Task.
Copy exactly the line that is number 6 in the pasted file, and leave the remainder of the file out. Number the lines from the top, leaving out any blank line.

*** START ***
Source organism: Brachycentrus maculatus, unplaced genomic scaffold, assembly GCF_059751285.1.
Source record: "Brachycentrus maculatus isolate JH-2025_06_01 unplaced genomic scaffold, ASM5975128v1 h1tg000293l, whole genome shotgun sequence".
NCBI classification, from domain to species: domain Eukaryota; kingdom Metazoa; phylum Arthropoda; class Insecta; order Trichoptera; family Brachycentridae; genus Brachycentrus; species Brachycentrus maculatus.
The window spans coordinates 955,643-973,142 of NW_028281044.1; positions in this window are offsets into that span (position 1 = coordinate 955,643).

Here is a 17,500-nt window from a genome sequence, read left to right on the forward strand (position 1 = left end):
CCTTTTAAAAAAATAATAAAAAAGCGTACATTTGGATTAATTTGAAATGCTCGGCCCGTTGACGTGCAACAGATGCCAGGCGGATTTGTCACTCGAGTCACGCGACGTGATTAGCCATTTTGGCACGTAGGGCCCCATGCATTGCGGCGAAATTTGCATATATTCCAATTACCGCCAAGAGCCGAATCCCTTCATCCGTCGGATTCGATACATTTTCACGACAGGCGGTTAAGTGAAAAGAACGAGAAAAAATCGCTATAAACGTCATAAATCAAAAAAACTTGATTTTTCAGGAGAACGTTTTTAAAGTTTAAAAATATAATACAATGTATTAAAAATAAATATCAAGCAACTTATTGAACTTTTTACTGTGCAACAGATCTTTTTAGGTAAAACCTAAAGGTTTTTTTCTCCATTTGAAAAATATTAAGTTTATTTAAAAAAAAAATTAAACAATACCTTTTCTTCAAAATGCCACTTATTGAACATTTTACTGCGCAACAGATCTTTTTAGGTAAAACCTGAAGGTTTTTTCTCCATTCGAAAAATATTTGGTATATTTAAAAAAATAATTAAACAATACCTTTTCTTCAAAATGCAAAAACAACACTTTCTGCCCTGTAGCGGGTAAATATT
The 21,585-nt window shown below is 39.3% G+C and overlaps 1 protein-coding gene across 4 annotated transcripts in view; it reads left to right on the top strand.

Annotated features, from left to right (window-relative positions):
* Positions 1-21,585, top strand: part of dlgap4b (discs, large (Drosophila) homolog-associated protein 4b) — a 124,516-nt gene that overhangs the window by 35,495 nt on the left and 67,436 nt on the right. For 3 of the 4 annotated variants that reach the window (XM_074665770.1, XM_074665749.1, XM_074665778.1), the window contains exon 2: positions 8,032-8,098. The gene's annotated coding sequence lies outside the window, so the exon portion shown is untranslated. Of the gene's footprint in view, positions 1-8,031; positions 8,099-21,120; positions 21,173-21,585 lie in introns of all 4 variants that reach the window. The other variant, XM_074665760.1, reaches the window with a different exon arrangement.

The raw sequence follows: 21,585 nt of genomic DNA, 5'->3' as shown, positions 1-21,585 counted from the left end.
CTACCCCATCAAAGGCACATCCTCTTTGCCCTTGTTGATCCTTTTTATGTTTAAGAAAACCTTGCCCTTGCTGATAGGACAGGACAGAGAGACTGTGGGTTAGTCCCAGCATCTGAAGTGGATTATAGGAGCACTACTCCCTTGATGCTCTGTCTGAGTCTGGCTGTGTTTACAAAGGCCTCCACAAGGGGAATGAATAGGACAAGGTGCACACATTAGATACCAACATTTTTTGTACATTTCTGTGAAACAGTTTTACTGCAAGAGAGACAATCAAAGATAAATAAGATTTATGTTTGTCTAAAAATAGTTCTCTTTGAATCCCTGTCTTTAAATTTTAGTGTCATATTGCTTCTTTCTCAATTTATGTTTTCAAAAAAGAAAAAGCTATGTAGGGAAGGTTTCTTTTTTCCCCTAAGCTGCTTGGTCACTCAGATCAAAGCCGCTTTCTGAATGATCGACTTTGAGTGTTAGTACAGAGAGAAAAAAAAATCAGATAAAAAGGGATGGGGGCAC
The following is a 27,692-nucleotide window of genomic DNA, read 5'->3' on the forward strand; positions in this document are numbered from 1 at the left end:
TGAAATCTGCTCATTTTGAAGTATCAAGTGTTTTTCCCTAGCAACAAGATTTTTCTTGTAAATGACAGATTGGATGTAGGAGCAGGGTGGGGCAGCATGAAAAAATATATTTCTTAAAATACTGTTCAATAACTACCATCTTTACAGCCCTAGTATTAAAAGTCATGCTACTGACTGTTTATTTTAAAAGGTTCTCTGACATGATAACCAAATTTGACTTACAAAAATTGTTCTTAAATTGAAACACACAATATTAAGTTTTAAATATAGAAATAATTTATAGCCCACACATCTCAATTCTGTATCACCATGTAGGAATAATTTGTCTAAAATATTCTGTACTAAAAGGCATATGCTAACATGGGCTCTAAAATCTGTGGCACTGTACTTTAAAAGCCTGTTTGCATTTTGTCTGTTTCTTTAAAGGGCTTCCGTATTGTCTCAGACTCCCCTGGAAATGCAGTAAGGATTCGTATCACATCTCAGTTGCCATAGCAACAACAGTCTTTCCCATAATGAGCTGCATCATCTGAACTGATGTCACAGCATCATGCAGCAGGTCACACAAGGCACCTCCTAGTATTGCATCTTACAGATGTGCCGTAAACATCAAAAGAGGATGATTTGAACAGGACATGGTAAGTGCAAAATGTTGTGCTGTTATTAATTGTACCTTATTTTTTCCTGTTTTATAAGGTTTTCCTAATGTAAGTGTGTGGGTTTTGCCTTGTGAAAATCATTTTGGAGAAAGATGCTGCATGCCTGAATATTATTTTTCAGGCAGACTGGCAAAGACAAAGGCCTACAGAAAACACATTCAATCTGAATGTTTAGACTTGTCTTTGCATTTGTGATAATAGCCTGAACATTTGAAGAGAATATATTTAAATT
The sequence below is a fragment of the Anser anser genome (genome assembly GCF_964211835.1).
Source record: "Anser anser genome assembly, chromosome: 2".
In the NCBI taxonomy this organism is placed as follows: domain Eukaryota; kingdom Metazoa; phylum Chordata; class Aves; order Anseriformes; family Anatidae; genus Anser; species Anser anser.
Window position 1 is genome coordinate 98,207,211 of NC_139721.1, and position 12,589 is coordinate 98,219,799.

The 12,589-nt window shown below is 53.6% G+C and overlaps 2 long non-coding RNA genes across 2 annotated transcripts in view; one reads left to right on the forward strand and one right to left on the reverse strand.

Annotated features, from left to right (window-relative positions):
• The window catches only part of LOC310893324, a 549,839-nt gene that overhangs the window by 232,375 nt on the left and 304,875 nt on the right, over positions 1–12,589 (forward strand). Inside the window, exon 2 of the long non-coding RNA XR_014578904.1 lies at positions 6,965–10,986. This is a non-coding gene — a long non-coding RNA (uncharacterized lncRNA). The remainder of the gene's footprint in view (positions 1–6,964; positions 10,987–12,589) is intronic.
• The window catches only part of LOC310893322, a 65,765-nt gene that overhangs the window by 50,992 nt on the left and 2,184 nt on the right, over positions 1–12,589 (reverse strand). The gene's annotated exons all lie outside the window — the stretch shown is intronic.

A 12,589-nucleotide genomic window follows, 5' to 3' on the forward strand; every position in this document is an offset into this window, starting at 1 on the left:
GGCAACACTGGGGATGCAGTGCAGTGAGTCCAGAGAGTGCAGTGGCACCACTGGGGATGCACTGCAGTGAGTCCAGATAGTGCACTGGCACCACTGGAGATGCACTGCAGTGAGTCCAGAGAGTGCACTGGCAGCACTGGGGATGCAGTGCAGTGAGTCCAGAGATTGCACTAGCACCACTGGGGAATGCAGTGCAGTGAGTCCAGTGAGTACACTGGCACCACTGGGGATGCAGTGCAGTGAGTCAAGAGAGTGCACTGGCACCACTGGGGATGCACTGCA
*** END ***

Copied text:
CCTTTTAAAAAAATAATAAAAAAGCGTACATTTGGATTAATTTGAAATGCTCGGCCCGTTGACGTGCAACAGATGCCAGGCGGATTTGTCACTCGAGTCACGCGACGTGATTAGCCATTTTGGCACGTAGGGCCCCATGCATTGCGGCGAAATTTGCATATATTCCAATTACCGCCAAGAGCCGAATCCCTTCATCCGTCGGATTCGATACATTTTCACGACAGGCGGTTAAGTGAAAAGAACGAGAAAAAATCGCTATAAACGTCATAAATCAAAAAAACTTGATTTTTCAGGAGAACGTTTTTAAAGTTTAAAAATATAATACAATGTATTAAAAATAAATATCAAGCAACTTATTGAACTTTTTACTGTGCAACAGATCTTTTTAGGTAAAACCTAAAGGTTTTTTTCTCCATTTGAAAAATATTAAGTTTATTTAAAAAAAAAATTAAACAATACCTTTTCTTCAAAATGCCACTTATTGAACATTTTACTGCGCAACAGATCTTTTTAGGTAAAACCTGAAGGTTTTTTCTCCATTCGAAAAATATTTGGTATATTTAAAAAAATAATTAAACAATACCTTTTCTTCAAAATGCAAAAACAACACTTTCTGCCCTGTAGCGGGTAAATATT